As much as we want to believe that everyone in the not-for-profit field is altruistic and passionate about their organization's mission, the reality can be more complicated. The hard truth is that internal fraud is a genuine risk and a difficult reality to accept, especially for those whose organizations might be dedicated to community betterment or noble social causes.
While fraud is a risk in all sectors, not-for-profits sometimes face added risk by their nature. For example, smaller business entities benefit from an owner directly impacted by spending. So there might be more scrutiny when any outflow directly impacts the owner’s profits. While not-for-profit managers are motivated to be efficient and dedicate resources to organizational missions, owners may have a higher vested interest, given the direct impact spending has on them. Therefore, not-for-profits may benefit from some special consideration regarding fraud, given that the power of the ownership interest is not present.
What Causes Internal Fraud?
The recent cases of fraud of late may be due to changing ways vendors are paid, which represents a change in traditional processing methods for invoices and payments. Many organizations now get invoiced electronically, and those invoices get approved and produced similarly. As a result, several organizations have been scammed by third parties who have figured out who their vendors are and asked that those payments be deposited to fraudulent accounts.
This is paired with the long-acknowledged risk associated with decentralized authority working with vendors and suppliers on procuring goods and services. The power to purchase and approve payment for goods or services rendered has long created a challenge in how accounting or other approvers authenticate receipt of goods or services from outside power centers, sometimes leading to considerable gaps in control.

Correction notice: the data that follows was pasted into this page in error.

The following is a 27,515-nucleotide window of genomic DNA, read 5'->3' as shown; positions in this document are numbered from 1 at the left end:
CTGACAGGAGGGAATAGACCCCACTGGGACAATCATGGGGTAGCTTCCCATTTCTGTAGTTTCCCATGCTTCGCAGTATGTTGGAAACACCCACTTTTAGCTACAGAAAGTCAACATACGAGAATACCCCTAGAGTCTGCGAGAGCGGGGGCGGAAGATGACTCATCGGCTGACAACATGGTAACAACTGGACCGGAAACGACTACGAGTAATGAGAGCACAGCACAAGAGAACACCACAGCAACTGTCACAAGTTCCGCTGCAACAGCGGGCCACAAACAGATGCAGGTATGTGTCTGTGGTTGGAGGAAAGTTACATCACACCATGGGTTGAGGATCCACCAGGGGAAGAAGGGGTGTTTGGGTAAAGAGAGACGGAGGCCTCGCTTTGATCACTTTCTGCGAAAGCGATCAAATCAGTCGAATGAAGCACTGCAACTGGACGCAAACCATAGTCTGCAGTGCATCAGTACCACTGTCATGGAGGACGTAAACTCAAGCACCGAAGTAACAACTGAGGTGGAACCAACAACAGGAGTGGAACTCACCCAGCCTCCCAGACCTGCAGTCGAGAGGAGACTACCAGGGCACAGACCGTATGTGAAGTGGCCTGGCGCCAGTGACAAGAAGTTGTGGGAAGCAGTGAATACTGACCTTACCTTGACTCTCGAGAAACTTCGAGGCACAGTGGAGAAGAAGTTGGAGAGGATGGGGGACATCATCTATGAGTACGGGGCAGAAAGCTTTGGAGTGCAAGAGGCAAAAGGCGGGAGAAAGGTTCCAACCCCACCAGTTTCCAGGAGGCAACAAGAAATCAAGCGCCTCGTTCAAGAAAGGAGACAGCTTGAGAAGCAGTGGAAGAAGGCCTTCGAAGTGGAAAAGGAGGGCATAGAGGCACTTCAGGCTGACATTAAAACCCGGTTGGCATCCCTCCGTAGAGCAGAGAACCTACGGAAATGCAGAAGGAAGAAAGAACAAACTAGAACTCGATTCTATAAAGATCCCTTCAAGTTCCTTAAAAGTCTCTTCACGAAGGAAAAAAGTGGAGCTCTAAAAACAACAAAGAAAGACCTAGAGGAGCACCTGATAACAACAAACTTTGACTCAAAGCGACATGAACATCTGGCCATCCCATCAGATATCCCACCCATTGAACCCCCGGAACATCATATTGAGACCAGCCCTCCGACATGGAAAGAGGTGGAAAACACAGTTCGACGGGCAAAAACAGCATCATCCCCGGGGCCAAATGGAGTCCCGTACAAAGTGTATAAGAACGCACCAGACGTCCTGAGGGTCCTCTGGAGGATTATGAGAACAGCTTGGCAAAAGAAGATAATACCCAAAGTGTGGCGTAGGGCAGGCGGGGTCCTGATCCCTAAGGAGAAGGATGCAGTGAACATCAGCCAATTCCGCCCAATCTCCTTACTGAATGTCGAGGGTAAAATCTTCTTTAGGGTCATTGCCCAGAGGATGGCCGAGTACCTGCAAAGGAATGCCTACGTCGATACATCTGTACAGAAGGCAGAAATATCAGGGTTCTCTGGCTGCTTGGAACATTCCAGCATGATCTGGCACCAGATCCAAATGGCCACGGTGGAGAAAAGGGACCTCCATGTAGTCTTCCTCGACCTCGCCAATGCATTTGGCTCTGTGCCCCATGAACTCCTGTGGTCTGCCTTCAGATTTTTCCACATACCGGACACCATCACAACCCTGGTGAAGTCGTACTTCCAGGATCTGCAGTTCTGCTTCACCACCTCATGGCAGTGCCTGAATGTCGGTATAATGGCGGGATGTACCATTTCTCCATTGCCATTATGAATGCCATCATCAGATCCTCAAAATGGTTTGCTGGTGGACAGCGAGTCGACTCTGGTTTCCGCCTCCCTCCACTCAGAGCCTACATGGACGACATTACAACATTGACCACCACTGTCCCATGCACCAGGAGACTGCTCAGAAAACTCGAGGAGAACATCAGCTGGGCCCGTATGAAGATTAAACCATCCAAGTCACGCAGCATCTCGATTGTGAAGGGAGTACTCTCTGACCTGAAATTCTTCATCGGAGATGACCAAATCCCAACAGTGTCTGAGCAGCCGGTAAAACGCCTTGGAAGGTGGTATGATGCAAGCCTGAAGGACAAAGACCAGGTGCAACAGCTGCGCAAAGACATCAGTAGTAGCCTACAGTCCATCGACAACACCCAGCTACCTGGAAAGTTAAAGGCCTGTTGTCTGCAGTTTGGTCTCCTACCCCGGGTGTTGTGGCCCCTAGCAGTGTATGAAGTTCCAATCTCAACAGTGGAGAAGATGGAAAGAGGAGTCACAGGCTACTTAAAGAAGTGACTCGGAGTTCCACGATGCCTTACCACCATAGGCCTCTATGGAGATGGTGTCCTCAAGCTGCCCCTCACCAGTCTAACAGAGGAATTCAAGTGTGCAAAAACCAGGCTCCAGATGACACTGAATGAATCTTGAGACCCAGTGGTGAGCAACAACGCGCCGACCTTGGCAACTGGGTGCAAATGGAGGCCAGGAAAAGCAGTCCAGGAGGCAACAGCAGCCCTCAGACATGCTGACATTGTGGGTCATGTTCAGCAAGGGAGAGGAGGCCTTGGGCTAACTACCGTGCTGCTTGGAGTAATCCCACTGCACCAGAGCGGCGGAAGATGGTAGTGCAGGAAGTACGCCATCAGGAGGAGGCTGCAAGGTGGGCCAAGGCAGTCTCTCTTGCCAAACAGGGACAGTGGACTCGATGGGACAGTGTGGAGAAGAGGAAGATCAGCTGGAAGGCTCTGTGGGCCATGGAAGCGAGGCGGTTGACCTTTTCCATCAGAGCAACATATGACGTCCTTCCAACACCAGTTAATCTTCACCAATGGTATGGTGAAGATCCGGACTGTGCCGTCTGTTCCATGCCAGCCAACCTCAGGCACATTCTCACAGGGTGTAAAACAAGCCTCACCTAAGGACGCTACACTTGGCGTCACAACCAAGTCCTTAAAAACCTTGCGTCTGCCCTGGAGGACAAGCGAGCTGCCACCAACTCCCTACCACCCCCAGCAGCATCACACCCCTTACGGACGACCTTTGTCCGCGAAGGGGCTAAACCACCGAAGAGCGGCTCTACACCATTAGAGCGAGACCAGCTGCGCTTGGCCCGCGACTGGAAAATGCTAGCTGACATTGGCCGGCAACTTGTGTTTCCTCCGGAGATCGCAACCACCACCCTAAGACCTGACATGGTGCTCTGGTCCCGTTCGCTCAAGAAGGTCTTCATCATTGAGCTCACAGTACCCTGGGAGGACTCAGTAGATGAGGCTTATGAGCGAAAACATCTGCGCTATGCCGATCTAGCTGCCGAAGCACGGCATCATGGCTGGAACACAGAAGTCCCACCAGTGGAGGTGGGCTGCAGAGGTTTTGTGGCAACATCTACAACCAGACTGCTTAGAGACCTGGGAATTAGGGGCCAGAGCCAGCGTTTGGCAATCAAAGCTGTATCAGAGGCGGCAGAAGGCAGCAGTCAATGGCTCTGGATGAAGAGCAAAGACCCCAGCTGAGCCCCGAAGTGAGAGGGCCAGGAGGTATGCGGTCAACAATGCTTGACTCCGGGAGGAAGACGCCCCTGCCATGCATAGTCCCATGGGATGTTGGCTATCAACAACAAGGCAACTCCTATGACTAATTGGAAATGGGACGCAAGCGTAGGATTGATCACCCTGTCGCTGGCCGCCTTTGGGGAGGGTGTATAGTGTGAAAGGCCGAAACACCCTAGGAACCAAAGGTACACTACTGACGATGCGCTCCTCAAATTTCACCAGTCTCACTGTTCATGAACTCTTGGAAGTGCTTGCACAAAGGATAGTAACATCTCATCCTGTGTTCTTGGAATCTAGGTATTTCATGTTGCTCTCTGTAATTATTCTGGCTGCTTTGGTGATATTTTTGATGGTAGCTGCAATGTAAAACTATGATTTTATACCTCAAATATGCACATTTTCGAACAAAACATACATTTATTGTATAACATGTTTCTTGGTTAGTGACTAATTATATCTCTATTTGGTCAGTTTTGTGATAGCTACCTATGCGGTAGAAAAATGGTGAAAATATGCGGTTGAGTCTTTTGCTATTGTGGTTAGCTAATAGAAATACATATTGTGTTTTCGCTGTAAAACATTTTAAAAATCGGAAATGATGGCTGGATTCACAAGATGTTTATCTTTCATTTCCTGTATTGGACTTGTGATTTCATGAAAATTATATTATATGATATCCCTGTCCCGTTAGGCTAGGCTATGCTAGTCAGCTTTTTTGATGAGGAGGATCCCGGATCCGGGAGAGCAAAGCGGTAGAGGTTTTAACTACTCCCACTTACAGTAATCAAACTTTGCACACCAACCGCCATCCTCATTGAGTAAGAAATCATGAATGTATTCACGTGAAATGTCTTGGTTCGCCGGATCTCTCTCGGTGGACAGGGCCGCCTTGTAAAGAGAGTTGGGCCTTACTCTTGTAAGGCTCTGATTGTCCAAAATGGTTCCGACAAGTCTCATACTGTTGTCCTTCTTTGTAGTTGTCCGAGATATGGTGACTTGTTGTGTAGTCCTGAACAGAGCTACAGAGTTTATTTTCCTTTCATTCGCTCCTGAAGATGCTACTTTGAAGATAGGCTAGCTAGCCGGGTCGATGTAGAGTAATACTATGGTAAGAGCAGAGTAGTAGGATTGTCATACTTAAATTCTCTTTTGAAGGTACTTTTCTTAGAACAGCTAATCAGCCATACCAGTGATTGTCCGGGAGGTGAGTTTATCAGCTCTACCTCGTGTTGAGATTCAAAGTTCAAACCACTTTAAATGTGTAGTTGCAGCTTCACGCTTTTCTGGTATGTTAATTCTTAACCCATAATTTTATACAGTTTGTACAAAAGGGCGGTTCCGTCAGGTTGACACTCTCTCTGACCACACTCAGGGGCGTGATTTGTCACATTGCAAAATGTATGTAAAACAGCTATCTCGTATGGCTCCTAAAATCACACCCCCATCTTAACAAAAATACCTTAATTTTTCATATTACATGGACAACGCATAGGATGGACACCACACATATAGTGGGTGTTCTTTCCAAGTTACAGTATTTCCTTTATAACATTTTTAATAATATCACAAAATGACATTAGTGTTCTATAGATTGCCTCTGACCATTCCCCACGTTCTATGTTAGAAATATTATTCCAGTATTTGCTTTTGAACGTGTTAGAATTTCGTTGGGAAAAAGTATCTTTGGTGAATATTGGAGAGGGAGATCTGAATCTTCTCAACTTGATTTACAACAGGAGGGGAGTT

One striking example of internal fraud based on decentralization was recently discovered at an east coast university. There, an administrator was authorized to make purchases under $10,000 for her department; she exploited this power by ordering millions of dollars worth of hardware from different vendors starting in 2013. She then sold the items through an out-of-state entity, resulting in a total loss of $40 million. Other fraud cases have occurred within information technology over the years on a smaller scale, making this a risk area worthy of consideration.
Fraud can also occur within facilities in that those parties often have a lot of power to decide whom to hire, along with the approval of payment. Kickbacks, excess gratuities and other improper benefits to employees in this area can occur.
While your organization may not have tens of millions of dollars that can be easily stolen under the radar, these situations highlight the vulnerability many organizations may have on a smaller scale. And for not-for-profits, every single one of those dollars is precious.
Importance of Internal Controls
Not-for-profit organizations face a range of unique challenges that can make it difficult to establish and maintain centralized internal controls. These challenges may include limited resources, reliance on volunteers and lack of awareness about financial best practices. However, while decentralization may seem practical, it can make not-for-profits more vulnerable to internal fraud.
Without a structured and cohesive system of checks and balances, decentralized controls can lead to weak oversight, a lack of accountability and increased opportunities for fraudulent activities.
Some examples of internal fraud opportunities include:
- A volunteer skimming cash donations or event proceeds before they're recorded
- An employee making an unauthorized payment to a fictitious vendor or transferring funds for personal use